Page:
Tuesday, March 10, 2015

Chromebooks Supporting a Culture of Learning

For those who have read this blog before, you know that I am a science teacher who now trains other teachers in technology and the effective implementation of technology in the classroom.  As I work with teachers, I notice that there is more than just resistance or acceptance of technology in the classroom.  To me, more than the idea of teacher resistance or acceptance is the idea of the culture of the class.  I know that all teachers want their students to learn, but what type of culture are they reinforcing?  Teachers can reinforce a culture of knowing by standing in front of a class and talking at students all day or they can reinforce a culture of learning by working with students at times to find and learn.

I know that not all would agree with me, I have had arguments with teachers who felt I was wrong in working with students rather than being the professional knower in the front of the room.  One argument was over the periodic table.  She told me that students at the school should be responsible for memorizing the periodic table, that students had done this for years in the school district.  I had to do that when I went to a neighboring school.  To this day, I cannot see the point in memorizing the periodic table, it is in every science book and there are millions of them on the internet.  Why do I need to memorize it when I can look it up in two seconds?  She claimed it was part of learning science.  I claim that by making students look it up and find it, I am teaching them that there are things that are out there and they should know how to find it.  They should learn to search for themselves.  This whole technology thing allows people to not memorize things, they just need to be proficient in finding things.  If nothing else, changing from a knowing culture to a learning culture is a transformative (the Modification and Redefinition in SAMR) use of technology in the classroom.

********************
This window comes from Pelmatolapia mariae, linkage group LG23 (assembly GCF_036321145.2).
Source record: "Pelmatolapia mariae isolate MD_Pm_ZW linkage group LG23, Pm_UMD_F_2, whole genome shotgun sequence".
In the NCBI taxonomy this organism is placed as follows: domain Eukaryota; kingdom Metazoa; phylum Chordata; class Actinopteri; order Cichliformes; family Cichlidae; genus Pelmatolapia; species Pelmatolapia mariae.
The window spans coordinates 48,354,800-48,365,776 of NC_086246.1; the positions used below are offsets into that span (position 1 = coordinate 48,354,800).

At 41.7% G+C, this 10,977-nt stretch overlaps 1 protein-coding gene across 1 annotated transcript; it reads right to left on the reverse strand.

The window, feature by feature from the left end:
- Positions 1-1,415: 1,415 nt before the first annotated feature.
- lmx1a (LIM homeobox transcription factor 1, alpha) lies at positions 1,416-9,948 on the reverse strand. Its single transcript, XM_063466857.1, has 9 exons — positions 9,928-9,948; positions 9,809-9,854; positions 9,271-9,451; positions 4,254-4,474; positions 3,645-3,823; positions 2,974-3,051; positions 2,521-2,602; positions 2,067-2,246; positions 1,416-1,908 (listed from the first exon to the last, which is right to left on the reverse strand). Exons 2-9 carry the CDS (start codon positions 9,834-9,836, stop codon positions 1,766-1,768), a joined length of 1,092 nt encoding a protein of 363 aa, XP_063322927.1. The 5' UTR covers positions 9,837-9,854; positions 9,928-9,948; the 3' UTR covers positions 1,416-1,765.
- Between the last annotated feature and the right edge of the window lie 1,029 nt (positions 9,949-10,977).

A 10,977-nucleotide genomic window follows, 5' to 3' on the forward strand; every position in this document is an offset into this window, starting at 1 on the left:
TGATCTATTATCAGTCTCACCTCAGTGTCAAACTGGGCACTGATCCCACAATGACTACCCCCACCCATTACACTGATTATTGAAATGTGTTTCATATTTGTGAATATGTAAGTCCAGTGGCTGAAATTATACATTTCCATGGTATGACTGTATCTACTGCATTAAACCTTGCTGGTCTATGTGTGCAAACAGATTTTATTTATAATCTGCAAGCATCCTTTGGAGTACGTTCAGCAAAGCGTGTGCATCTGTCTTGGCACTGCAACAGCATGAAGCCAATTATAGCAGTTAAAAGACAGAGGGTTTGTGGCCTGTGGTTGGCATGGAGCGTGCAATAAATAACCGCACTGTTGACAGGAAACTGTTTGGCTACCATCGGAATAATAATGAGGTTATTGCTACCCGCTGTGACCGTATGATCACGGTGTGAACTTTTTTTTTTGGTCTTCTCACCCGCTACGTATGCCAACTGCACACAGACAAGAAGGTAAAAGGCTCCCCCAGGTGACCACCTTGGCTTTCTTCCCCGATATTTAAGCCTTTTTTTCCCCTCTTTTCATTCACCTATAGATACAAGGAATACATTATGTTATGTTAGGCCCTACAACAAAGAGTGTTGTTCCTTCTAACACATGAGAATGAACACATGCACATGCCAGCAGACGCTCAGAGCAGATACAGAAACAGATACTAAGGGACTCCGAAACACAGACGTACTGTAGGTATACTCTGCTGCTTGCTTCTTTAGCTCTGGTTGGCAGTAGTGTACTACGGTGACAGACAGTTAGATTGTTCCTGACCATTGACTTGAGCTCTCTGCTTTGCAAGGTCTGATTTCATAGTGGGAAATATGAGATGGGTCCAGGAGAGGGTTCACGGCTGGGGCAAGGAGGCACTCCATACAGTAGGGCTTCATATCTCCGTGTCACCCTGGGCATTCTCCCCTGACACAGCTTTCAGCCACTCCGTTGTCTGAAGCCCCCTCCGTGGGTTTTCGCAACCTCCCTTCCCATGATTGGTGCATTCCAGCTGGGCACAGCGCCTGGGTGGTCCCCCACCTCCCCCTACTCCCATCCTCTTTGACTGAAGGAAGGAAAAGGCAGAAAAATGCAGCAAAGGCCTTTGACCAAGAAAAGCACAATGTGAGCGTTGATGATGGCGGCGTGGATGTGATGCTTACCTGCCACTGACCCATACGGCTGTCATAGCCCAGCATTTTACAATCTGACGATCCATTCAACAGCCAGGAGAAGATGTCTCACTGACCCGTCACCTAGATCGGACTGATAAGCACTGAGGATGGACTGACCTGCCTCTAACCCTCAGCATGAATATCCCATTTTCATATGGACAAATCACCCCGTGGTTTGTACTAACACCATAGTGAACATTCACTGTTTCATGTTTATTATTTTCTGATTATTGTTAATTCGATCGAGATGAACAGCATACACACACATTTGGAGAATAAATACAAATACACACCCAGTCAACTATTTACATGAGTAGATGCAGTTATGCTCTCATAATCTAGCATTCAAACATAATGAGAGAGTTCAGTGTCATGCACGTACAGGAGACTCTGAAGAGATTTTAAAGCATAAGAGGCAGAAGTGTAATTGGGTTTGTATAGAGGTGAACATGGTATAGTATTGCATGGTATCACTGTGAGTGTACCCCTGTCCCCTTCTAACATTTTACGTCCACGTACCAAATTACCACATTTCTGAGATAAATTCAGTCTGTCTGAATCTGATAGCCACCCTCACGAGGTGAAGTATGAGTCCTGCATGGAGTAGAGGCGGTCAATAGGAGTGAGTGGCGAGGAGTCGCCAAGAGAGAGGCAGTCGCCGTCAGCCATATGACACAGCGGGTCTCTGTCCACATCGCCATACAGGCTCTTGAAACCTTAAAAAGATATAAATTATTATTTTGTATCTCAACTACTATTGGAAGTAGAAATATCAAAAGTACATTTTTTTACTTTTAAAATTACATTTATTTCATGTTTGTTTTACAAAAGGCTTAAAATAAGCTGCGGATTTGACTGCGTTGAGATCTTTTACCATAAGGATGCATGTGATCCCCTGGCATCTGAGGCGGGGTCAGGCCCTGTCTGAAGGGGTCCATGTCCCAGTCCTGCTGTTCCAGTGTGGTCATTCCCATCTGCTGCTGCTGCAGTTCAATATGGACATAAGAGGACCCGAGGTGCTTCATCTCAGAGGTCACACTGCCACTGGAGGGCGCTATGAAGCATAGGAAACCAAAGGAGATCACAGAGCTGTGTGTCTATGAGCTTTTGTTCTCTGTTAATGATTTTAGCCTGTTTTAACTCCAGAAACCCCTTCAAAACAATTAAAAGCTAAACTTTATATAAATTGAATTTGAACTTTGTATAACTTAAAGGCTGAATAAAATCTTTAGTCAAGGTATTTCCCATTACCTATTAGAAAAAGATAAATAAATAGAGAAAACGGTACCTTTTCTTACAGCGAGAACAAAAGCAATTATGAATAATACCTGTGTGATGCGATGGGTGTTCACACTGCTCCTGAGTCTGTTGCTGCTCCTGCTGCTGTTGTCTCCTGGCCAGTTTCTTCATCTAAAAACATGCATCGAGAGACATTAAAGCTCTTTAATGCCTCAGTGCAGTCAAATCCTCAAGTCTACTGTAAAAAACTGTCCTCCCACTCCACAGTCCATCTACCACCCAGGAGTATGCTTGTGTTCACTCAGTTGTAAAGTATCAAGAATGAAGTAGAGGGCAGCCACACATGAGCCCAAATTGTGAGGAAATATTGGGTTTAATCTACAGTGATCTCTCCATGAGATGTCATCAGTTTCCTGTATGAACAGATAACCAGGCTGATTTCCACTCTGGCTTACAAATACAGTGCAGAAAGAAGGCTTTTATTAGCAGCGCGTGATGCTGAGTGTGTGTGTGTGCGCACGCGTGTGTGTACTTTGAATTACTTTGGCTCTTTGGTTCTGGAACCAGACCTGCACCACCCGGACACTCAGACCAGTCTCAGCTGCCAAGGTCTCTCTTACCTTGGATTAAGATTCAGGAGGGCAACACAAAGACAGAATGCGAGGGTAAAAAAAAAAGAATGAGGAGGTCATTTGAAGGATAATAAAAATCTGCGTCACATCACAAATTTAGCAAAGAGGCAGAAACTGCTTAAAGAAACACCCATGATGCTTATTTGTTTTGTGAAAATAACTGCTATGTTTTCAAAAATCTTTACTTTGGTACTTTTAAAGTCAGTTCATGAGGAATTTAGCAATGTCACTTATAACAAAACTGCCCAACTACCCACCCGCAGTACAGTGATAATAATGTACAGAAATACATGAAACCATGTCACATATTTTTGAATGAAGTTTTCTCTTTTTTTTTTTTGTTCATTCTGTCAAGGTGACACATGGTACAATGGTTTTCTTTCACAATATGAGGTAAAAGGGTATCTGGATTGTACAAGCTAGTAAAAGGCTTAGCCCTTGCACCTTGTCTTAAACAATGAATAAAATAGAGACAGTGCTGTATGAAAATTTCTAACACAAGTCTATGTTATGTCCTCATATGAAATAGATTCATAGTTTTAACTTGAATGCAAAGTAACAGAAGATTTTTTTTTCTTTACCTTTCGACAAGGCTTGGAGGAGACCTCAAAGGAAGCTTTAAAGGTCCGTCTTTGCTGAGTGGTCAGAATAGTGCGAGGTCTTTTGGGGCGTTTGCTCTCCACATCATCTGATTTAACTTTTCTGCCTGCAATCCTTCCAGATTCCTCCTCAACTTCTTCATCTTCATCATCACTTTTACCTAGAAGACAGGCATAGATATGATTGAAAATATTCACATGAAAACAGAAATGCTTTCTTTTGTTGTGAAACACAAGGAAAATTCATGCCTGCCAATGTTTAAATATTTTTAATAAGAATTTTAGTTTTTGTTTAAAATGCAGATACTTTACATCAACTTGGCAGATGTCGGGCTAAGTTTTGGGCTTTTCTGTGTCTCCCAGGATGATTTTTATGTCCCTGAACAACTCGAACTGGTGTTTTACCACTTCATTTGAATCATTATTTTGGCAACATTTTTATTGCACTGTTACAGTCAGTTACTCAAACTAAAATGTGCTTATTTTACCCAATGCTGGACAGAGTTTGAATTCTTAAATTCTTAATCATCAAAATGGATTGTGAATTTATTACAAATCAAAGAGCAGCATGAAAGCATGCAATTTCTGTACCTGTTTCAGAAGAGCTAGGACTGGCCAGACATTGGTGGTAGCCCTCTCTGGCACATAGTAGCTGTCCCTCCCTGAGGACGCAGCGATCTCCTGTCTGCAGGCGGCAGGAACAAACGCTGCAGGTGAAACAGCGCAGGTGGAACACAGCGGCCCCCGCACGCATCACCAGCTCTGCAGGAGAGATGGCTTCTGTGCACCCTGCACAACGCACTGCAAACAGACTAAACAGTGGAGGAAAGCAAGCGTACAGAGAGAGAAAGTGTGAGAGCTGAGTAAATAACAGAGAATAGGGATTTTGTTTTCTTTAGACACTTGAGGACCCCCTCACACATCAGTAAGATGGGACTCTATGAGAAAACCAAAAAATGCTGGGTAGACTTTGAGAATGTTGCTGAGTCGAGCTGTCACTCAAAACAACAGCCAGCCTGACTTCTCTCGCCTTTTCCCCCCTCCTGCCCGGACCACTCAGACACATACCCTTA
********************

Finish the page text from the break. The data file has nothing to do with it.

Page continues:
When the teacher with whom I fought asked me how I teach the periodic table, I told her this...

I tell the students to open a chromebook and look it up.  If they are really snazzy, they can look up interactive Periodic Table.

  • I tell them to find two periodic tables based on looks and functionality.  
  • Compare and contrast them.  Which one is more accurate?  Which one is more precise?  I even have students collect data on the average number of place values to the right of the decimal for average atomic mass and use this as evidence of which periodic table is better.  
  • I lay out glassware that we will be using during the year around the room, how precise is the glassware?  Does the precision of the periodic table matter in a calculation of values if using measurements from the glassware?  
  • I have students find enough evidence to support the use of one of their periodic tables.  Students then take this argument and work in groups to come up with the best periodic table in the group, then argue with other groups.  
  • Its like March Madness for periodic tables, only one wins.  This takes about a week.
Though I could talk about the periodic table, this lesson asks students to look at the periodic table, delve into accuracy, precision, measurement, significant digits, lab equipment, supporting with evidence, argumentation.  In short, they are learning and there is no clear cut right answer, or there would only be one periodic table on the internet or published in books.

No comments:

Post a Comment